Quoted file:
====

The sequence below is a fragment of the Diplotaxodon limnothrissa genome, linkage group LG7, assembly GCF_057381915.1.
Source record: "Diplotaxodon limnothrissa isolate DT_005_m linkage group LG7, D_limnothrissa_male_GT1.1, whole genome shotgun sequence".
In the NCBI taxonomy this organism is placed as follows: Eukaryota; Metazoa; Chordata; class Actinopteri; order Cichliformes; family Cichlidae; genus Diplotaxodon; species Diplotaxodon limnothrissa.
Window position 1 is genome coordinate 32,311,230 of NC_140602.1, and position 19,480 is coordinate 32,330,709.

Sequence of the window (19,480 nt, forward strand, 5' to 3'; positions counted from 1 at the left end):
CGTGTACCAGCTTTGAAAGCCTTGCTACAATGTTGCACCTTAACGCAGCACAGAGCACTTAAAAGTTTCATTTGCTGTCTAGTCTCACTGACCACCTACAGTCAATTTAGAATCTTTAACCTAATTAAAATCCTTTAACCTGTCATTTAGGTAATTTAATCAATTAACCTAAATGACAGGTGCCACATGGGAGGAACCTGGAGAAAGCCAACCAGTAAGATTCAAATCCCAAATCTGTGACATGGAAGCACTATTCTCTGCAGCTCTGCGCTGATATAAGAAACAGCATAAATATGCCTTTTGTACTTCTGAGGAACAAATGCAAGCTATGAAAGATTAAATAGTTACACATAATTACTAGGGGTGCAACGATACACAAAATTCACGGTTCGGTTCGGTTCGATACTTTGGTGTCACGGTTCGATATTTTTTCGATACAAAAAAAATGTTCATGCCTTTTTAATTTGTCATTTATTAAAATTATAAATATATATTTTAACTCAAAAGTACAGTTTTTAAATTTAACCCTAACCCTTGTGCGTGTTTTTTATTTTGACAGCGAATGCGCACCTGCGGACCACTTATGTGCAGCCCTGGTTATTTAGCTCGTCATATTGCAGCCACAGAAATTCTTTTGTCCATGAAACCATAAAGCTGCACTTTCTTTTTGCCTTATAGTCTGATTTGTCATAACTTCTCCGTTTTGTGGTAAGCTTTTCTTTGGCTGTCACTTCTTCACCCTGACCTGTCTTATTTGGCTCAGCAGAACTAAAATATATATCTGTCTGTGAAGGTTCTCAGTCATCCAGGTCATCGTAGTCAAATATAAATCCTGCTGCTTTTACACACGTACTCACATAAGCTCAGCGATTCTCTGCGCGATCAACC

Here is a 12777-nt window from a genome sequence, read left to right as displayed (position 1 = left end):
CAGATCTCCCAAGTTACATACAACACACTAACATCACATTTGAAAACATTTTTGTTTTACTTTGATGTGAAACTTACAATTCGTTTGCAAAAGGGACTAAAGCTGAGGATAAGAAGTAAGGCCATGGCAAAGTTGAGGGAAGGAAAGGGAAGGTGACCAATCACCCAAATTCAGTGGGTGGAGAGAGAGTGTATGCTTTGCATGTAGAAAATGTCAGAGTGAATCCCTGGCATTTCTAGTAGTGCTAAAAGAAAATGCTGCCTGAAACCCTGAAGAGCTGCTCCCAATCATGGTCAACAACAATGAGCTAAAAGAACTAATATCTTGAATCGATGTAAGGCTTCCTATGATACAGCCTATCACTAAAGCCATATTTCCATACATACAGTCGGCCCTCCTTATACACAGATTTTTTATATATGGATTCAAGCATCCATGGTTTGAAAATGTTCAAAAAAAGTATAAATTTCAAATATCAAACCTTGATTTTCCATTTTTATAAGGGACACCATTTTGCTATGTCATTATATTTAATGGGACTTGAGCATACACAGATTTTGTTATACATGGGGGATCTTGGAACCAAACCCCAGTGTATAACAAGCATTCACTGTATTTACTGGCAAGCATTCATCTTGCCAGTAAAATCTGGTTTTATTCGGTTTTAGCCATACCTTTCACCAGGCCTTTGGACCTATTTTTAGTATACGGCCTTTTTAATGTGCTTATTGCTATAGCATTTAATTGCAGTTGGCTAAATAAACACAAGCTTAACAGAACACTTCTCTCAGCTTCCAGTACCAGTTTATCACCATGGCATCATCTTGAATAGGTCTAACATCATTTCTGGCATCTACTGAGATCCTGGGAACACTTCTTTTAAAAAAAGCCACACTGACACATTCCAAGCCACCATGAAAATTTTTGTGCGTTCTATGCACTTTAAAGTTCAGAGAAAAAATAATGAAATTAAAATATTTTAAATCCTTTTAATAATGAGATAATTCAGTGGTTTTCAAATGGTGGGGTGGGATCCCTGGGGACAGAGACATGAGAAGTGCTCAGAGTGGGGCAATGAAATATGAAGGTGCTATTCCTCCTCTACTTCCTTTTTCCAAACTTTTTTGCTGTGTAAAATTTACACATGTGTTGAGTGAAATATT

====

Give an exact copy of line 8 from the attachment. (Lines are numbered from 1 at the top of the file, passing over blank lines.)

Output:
CAGATCTCCCAAGTTACATACAACACACTAACATCACATTTGAAAACATTTTTGTTTTACTTTGATGTGAAACTTACAATTCGTTTGCAAAAGGGACTAAAGCTGAGGATAAGAAGTAAGGCCATGGCAAAGTTGAGGGAAGGAAAGGGAAGGTGACCAATCACCCAAATTCAGTGGGTGGAGAGAGAGTGTATGCTTTGCATGTAGAAAATGTCAGAGTGAATCCCTGGCATTTCTAGTAGTGCTAAAAGAAAATGCTGCCTGAAACCCTGAAGAGCTGCTCCCAATCATGGTCAACAACAATGAGCTAAAAGAACTAATATCTTGAATCGATGTAAGGCTTCCTATGATACAGCCTATCACTAAAGCCATATTTCCATACATACAGTCGGCCCTCCTTATACACAGATTTTTTATATATGGATTCAAGCATCCATGGTTTGAAAATGTTCAAAAAAAGTATAAATTTCAAATATCAAACCTTGATTTTCCATTTTTATAAGGGACACCATTTTGCTATGTCATTATATTTAATGGGACTTGAGCATACACAGATTTTGTTATACATGGGGGATCTTGGAACCAAACCCCAGTGTATAACAAGCATTCACTGTATTTACTGGCAAGCATTCATCTTGCCAGTAAAATCTGGTTTTATTCGGTTTTAGCCATACCTTTCACCAGGCCTTTGGACCTATTTTTAGTATACGGCCTTTTTAATGTGCTTATTGCTATAGCATTTAATTGCAGTTGGCTAAATAAACACAAGCTTAACAGAACACTTCTCTCAGCTTCCAGTACCAGTTTATCACCATGGCATCATCTTGAATAGGTCTAACATCATTTCTGGCATCTACTGAGATCCTGGGAACACTTCTTTTAAAAAAAGCCACACTGACACATTCCAAGCCACCATGAAAATTTTTGTGCGTTCTATGCACTTTAAAGTTCAGAGAAAAAATAATGAAATTAAAATATTTTAAATCCTTTTAATAATGAGATAATTCAGTGGTTTTCAAATGGTGGGGTGGGATCCCTGGGGACAGAGACATGAGAAGTGCTCAGAGTGGGGCAATGAAATATGAAGGTGCTATTCCTCCTCTACTTCCTTTTTCCAAACTTTTTTGCTGTGTAAAATTTACACATGTGTTGAGTGAAATATT